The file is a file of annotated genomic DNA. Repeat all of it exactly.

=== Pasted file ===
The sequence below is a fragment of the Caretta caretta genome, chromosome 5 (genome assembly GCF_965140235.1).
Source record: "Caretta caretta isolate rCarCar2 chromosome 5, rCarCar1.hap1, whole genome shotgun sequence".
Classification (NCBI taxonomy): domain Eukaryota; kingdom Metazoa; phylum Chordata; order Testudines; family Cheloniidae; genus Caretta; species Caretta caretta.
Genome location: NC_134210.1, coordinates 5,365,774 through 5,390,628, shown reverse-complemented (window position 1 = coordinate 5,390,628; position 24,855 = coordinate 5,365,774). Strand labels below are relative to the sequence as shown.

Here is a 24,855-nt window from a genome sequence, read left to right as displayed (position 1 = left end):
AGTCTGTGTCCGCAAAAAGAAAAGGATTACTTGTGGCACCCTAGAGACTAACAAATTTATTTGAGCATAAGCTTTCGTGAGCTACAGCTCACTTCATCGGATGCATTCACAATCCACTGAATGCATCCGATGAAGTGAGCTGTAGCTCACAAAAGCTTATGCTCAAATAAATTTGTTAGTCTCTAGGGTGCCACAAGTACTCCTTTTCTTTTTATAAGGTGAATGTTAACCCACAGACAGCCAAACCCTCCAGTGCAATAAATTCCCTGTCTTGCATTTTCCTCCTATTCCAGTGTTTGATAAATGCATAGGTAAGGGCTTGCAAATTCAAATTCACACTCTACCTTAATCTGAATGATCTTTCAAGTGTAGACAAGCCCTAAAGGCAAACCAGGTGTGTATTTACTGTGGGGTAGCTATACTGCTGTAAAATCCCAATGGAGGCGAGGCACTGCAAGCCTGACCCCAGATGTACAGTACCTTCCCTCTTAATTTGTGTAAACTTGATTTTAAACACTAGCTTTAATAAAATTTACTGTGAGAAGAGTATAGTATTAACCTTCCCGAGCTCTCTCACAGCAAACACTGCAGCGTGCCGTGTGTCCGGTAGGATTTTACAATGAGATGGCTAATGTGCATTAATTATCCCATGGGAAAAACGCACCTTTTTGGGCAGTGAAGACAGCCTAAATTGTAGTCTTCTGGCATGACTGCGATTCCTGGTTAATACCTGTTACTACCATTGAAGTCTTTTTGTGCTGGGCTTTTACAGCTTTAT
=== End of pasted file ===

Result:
The sequence below is a fragment of the Caretta caretta genome, chromosome 5 (genome assembly GCF_965140235.1).
Source record: "Caretta caretta isolate rCarCar2 chromosome 5, rCarCar1.hap1, whole genome shotgun sequence".
Classification (NCBI taxonomy): domain Eukaryota; kingdom Metazoa; phylum Chordata; order Testudines; family Cheloniidae; genus Caretta; species Caretta caretta.
Genome location: NC_134210.1, coordinates 5,365,774 through 5,390,628, shown reverse-complemented (window position 1 = coordinate 5,390,628; position 24,855 = coordinate 5,365,774). Strand labels below are relative to the sequence as shown.

Here is a 24,855-nt window from a genome sequence, read left to right as displayed (position 1 = left end):
AGTCTGTGTCCGCAAAAAGAAAAGGATTACTTGTGGCACCCTAGAGACTAACAAATTTATTTGAGCATAAGCTTTCGTGAGCTACAGCTCACTTCATCGGATGCATTCACAATCCACTGAATGCATCCGATGAAGTGAGCTGTAGCTCACAAAAGCTTATGCTCAAATAAATTTGTTAGTCTCTAGGGTGCCACAAGTACTCCTTTTCTTTTTATAAGGTGAATGTTAACCCACAGACAGCCAAACCCTCCAGTGCAATAAATTCCCTGTCTTGCATTTTCCTCCTATTCCAGTGTTTGATAAATGCATAGGTAAGGGCTTGCAAATTCAAATTCACACTCTACCTTAATCTGAATGATCTTTCAAGTGTAGACAAGCCCTAAAGGCAAACCAGGTGTGTATTTACTGTGGGGTAGCTATACTGCTGTAAAATCCCAATGGAGGCGAGGCACTGCAAGCCTGACCCCAGATGTACAGTACCTTCCCTCTTAATTTGTGTAAACTTGATTTTAAACACTAGCTTTAATAAAATTTACTGTGAGAAGAGTATAGTATTAACCTTCCCGAGCTCTCTCACAGCAAACACTGCAGCGTGCCGTGTGTCCGGTAGGATTTTACAATGAGATGGCTAATGTGCATTAATTATCCCATGGGAAAAACGCACCTTTTTGGGCAGTGAAGACAGCCTAAATTGTAGTCTTCTGGCATGACTGCGATTCCTGGTTAATACCTGTTACTACCATTGAAGTCTTTTTGTGCTGGGCTTTTACAGCTTTAT